thus there is an increase in fluorescence resulting in a
direct relationship between the change in fluorescence
and the initial quantity of the DNA template.
y = -2.2477x + 51.059
R² = 0.9509
y = -4.0429x + 46.011
R² = 0.9967
log10 (copy #)
Validation test for optimization
Outdoor flume
Water samples were also taken at sites where mussels
had not been previously detected by visual surveys. All
water samples were filtered using 47mm 1.5-micron
glass-fiber filters. The DNA was then extracted using
the DNEasy Blood & Tissue Kit (Qiagen, Valencia, CA
91355). qPCR was conducted on a ABI 7500 Fast RealTime PCR System using SYBR Green I and a melt
curve was generated to confirm that only one fragment
was amplified.
Margaritifera margaritifera,
the mussel species planted
for these experiments
Melt curve confirmed the presence of only
one PCR product
Melt curve
DNA sequencing confirmed that the intended
fragment was amplified
Using the formulas derived from the standard curves for each
primer, we were able to determine the number of DNA copies for
each of our unknown samples.
Change in Concentration over Distance (Flumes)
R² = 0.86028
qPCR Optimization
Distance from Source (m)
No eDNA was detected in Archie’s Branch (natural setting)
0 copies found
qPCR using SYBR Green I (Applied Biosystems,
Carlsbad, CA 92008) was further optimized by testing the
intra-assay coefficient of variation (3 replicates per
sample), linearity of dilution (100 to 10-6) a melt curve and
Jane, S. F., Wilcox, T. M., McKelvey, K. S., Young, M. K., Schwartz,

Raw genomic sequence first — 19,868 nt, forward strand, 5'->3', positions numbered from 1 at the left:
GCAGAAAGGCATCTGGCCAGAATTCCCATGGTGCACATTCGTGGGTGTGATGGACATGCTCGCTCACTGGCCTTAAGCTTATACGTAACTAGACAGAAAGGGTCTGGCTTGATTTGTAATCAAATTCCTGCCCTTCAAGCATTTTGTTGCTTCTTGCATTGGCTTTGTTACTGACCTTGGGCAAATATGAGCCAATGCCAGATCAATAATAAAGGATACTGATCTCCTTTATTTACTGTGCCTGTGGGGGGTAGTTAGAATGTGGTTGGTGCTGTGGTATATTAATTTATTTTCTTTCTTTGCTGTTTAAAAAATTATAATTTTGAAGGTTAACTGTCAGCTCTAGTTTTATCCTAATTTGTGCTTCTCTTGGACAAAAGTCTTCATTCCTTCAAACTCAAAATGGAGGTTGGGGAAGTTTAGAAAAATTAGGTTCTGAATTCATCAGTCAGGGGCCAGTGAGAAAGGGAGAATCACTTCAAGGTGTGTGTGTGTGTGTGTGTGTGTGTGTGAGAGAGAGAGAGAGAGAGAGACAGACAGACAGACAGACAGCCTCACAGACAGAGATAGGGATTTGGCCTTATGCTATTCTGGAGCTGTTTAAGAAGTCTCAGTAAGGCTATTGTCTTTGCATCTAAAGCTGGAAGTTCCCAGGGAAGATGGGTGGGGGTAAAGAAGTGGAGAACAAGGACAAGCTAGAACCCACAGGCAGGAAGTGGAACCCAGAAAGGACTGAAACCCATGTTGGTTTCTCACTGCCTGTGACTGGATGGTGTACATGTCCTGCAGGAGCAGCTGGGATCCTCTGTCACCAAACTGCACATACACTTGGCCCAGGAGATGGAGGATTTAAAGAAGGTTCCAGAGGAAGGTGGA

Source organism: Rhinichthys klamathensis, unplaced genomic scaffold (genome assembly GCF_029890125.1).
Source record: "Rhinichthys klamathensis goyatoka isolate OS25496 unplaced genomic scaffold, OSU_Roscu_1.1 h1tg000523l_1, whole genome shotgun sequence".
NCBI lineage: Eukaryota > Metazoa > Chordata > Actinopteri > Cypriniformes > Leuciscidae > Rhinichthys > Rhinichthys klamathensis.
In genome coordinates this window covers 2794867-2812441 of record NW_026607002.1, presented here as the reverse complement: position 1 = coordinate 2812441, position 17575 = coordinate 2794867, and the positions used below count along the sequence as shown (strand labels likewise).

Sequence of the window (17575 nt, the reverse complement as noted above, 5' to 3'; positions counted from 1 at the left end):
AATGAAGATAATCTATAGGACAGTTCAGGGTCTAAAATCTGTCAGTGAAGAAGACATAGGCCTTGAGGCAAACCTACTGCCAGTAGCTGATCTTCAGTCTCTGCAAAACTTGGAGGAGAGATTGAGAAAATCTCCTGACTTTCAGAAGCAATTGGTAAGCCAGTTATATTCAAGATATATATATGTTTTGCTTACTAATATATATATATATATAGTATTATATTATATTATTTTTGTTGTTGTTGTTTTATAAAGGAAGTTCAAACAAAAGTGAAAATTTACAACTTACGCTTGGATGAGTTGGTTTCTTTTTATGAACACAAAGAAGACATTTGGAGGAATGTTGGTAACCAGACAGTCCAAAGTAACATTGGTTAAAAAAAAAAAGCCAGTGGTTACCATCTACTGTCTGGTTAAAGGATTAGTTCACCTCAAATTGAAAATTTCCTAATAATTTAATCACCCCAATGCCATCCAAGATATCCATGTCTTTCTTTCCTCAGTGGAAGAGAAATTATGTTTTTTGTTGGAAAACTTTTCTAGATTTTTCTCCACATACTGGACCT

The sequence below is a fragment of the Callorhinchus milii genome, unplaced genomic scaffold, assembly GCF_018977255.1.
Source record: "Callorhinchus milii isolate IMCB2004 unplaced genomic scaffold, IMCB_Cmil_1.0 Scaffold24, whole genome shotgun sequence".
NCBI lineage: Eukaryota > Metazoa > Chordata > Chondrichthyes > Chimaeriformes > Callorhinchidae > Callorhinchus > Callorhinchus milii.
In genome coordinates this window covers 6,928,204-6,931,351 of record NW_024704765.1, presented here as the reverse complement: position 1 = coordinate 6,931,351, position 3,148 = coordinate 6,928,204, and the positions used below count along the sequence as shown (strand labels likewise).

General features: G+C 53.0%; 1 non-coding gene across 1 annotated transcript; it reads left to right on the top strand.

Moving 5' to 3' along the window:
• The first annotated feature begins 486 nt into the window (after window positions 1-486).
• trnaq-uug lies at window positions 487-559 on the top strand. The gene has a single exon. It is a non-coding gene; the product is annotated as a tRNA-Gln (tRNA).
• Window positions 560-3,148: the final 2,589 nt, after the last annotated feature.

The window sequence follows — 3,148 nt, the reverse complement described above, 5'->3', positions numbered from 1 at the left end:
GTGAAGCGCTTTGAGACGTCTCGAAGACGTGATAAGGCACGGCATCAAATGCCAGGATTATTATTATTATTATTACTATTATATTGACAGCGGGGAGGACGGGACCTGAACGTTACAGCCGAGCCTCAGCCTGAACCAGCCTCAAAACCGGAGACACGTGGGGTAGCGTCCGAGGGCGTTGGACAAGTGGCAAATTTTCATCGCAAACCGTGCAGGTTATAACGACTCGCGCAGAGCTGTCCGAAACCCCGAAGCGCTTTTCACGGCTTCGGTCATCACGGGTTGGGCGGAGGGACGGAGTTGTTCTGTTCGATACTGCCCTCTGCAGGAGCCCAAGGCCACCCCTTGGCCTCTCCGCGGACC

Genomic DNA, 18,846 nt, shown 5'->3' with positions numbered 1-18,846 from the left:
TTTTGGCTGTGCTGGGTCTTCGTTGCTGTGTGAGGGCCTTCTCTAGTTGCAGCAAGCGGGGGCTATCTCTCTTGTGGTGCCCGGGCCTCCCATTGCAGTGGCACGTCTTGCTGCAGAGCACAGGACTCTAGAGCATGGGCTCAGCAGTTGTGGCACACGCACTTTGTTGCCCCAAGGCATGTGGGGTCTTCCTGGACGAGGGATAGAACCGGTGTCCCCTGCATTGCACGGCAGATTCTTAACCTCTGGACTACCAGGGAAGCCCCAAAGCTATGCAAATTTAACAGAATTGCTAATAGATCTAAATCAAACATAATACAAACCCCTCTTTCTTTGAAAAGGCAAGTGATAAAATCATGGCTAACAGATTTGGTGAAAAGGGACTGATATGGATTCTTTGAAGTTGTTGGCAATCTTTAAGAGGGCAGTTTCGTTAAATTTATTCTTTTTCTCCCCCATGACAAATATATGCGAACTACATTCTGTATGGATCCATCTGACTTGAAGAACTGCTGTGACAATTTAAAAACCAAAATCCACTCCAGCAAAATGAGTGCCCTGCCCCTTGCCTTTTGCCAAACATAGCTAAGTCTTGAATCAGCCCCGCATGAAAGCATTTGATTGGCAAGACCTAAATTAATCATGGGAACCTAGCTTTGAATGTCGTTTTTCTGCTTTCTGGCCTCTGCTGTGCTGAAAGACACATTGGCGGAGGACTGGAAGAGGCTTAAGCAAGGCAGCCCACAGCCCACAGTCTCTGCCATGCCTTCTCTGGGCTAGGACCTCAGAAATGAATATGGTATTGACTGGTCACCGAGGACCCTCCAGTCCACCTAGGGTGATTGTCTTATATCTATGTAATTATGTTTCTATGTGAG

M. K., Lowe, W. H., ... & Whiteley, A. R. (2014). Distance, flow,
and PCR inhibition: eDNA dynamics in two headwater streams.
Molecular Ecology Resources.
Meusnier, I., Singer, G. A., Landry, J.-F., Hickey, D. A., Hebert, P. D.,
& Hajibabaei, M. (2008). A universal DNA mini-barcode for
biodiversity analysis. BMC Genomics, 9(1), 214.
Newbold, J. D., O' Neill, R. V., Elwood, J. W., & Winkle, W. V. (1982).
Nutrient Spiralling in Streams: Implications for Nutrient Limitation
and Invertebrate Activity. The American Naturalist, 120, 628-652.
Turner, C. R., Barnes, M. A., Xu, C. C. Y., Jones, S. E., Jerde, C. L.,
& Lodge, D. M. (2014). Particle size distribution and optimal
capture of aqueous macrobial eDNA. bioRxiv. doi:10.1101/001941
Wilcox, T. M., McKelvey, K. S., Young, M. K., Jane, S. F., Lowe, W.
H., Whiteley, A. R., & Schwartz, M. K. (2013). Robust Detection of
Rare Species Using Environmental DNA: The Importance of
Primer Specificity. PLoS ONE, 8(3), e59520.
The authors acknowledge financial support from NSF EAR
1263212, a project entitled “Collaborate Research: REU/RET site
– Introducing Critical Zone Observatory science to students and
teachers”. BH was an REU intern at the SWRC during the
summer of 2014. Delaware Biotechnology Institute allowed the
use of their ABI 7500 Fast Real-time PCR System for this project.
The optimal PCR conditions were determined to be: 1:10
dilution of template DNA, 65° C annealing temperature,
1 mM MgCl2 and the presence of BSA.
Comparison with a known standard can be used to
determine the initial eDNA concentration in a sample.
Literature Cited
Prior to running the qPCR we optimized the PCR process
to make sure only the mussel target sequence was
amplified using the following conditions:
• Template DNA concentration: 1 uL template without
dilution,1:10 and 1:100 dilutions
• Annealing temperature: 60-70° C
• MgCl2 concentration: 1 mM and 1.5 mM MgCl2
• BSA: present or absent
R2 = 0.99672 (Elliptio), 0.95088 (Pyganodon)
Linearity of dilution
Stream: Archie’s Branch
Test Results
Coefficient of variation
# DNA Copies
How qPCR Works
0 copies found
Contact Information
190 copies found
Mussel DNA was detected in water samples from one of three
sites where they have not been observed by visual surveys
Bryce Hostetler
[email protected]
Bethel College, North Newton, KS